I watched the acclaimed indie Wendy and Lucy last month with Firecracker but forgot to write about it, and that’s a shame, because it’s one of last year’s best movies. I’d go as far as to call it, along with Frozen River (full review), as the closest we’ve come to The Bicycle Thief in recent years. Big talk, yes. But we’ve since swallowed neorealism and it takes a quiet, introspective film like this to bring it back to us. If Sean Penn watched this before Into the Wild it might have gone from good to great.
Wendy and Lucy is a deceptively simple film, and that will lead to accusations of pretentiousness. They are unwarranted. We meet Wendy, inseparable from her dog Lucy, a perky and lovable sandy mix. We’re slowly introduced to their situation through visuals, as Wendy tries to sell some aluminum cans at a recycling center; she’s homeless, living out of her car, tightly budgeting things so she can make it to Alaska and work in a cannery. She drives a beat-up Toyota and lives out of it with Lucy, and she’s made it as far as the Northwest. We don’t dwell on or pity her, for she meets some who are less well-off, as she walks Lucy by the railroad tracks. They live in the woods, and ride the trains to get around, modern day hobos.
People living like Wendy are just one crisis away from tragedy, and we get to see it happen. Her car breaks down; she makes a risky decision, and suffers the consequences. The drama mostly plays out on Wendy’s face; Michelle Williams isn’t Maria Falconetti in The Passions of Joan of Arc but she does an excellent job of expressing the history and emotional depth Wendy has with Lucy, and with her family. She’s been in Brokeback Mountain, The Station Agent and Synecdoche, NY as well. Director Kelly Reichardt does a fine job of telling us a story through conversation and images. For example, Wendy’s backstory is explained only through a phone call to her sister, and we know volumes from how she answers: “What do you want now?”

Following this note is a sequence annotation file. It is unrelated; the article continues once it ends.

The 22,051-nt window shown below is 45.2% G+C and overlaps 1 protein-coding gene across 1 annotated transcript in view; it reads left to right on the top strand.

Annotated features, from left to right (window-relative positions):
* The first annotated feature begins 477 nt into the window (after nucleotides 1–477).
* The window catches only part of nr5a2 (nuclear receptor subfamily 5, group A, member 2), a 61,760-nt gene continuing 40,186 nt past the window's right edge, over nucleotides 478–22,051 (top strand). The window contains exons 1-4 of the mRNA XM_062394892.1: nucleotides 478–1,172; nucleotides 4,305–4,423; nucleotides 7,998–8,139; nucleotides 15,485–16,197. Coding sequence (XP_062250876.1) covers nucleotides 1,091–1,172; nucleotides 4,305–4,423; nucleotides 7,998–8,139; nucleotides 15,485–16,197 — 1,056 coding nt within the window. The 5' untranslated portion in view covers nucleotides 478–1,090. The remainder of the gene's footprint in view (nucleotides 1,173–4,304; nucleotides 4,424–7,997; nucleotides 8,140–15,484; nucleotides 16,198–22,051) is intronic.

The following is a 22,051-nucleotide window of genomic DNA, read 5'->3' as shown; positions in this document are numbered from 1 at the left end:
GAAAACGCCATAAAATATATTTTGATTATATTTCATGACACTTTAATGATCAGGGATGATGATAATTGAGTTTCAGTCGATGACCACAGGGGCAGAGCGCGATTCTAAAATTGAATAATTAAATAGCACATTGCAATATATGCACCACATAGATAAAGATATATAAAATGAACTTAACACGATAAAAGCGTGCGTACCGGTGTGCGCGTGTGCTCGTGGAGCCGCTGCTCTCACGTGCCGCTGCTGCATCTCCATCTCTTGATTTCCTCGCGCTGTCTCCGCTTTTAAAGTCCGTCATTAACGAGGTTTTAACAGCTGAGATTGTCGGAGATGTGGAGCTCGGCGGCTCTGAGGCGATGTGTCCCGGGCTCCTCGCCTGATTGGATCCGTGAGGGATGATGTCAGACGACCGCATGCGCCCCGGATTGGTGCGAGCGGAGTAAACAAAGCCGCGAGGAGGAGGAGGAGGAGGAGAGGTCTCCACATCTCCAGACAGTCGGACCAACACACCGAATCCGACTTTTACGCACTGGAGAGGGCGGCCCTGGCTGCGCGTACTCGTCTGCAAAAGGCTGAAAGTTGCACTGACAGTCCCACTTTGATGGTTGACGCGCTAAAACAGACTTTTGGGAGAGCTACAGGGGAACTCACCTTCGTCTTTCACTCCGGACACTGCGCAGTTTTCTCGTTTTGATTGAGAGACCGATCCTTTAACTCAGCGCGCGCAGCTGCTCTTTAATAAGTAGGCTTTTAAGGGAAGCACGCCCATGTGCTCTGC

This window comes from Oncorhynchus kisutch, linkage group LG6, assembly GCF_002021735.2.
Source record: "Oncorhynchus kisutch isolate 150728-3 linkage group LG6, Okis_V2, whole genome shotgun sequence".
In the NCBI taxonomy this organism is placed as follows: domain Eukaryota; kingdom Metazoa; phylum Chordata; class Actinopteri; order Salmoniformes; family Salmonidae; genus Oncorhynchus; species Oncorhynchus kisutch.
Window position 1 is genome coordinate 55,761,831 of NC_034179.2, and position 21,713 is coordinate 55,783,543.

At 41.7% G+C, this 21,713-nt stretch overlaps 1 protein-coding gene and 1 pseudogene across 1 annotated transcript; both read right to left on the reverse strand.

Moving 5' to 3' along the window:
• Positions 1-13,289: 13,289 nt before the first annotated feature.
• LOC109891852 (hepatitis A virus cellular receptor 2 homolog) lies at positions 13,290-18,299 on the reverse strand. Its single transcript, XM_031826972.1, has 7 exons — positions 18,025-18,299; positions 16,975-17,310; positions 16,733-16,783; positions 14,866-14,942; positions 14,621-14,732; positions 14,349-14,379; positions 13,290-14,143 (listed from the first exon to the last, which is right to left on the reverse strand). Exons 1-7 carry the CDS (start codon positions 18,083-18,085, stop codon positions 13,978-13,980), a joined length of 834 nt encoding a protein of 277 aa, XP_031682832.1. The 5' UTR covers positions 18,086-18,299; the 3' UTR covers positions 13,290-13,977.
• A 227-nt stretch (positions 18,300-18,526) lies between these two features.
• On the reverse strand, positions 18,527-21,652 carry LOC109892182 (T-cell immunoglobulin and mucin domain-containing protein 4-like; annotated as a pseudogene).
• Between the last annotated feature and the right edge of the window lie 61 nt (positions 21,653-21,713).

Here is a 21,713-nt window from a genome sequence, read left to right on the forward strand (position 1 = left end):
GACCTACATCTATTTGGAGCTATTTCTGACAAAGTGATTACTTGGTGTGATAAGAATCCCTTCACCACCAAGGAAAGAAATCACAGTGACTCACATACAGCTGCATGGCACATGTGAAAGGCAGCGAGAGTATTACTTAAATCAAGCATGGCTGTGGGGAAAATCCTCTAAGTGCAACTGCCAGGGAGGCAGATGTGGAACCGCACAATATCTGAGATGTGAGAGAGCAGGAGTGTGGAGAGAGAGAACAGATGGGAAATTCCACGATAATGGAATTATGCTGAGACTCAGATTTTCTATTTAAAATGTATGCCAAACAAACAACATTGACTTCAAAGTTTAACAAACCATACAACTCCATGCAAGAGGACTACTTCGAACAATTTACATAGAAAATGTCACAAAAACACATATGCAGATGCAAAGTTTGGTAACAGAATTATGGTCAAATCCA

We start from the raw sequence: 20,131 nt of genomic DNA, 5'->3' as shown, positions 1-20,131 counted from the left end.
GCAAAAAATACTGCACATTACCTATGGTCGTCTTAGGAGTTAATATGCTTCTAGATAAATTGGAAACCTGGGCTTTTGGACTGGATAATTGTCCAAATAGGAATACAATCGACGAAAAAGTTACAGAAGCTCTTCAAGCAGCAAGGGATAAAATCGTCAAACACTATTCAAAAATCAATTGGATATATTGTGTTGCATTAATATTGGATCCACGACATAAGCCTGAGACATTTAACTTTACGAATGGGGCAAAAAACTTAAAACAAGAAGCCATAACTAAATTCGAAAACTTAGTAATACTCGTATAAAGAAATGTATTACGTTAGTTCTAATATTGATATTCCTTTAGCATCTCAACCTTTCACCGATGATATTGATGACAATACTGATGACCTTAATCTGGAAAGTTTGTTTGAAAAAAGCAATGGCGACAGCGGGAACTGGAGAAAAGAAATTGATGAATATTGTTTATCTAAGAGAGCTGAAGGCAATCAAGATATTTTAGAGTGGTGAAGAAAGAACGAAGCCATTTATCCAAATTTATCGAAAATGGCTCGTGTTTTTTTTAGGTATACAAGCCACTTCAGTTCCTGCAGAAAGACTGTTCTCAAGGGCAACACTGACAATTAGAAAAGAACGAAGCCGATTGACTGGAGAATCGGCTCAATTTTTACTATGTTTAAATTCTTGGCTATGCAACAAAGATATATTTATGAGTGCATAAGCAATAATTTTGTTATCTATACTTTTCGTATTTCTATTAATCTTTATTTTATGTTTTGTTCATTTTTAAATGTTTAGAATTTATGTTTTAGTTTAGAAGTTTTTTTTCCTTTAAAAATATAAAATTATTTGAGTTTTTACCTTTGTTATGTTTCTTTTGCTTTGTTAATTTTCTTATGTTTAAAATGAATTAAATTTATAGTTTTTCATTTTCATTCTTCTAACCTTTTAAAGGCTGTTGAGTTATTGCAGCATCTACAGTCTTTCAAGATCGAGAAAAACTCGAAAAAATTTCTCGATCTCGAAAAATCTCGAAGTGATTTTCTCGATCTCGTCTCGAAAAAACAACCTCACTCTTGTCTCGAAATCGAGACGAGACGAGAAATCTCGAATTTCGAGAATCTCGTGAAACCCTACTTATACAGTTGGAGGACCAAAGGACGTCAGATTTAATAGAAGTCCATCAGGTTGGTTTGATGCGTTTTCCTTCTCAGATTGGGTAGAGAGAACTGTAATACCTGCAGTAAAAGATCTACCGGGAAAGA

It’s a sad and touching story that gives a face to the marginal. to quote F. Scott Fitzgerald- you can start with a person, and end up with a type; if you start with a type, you end up with nothing. Wendy and Lucy gives us a person who we can empathize with by the end of the film, as she agonizes through decisions and doesn’t always make the right one. Our Puritan heritage may make us want her to suffer for her decisions, but hopefully we also have some Christian charity that can forgive her, and see the long road that led to them, where bootstraps could find no purchase.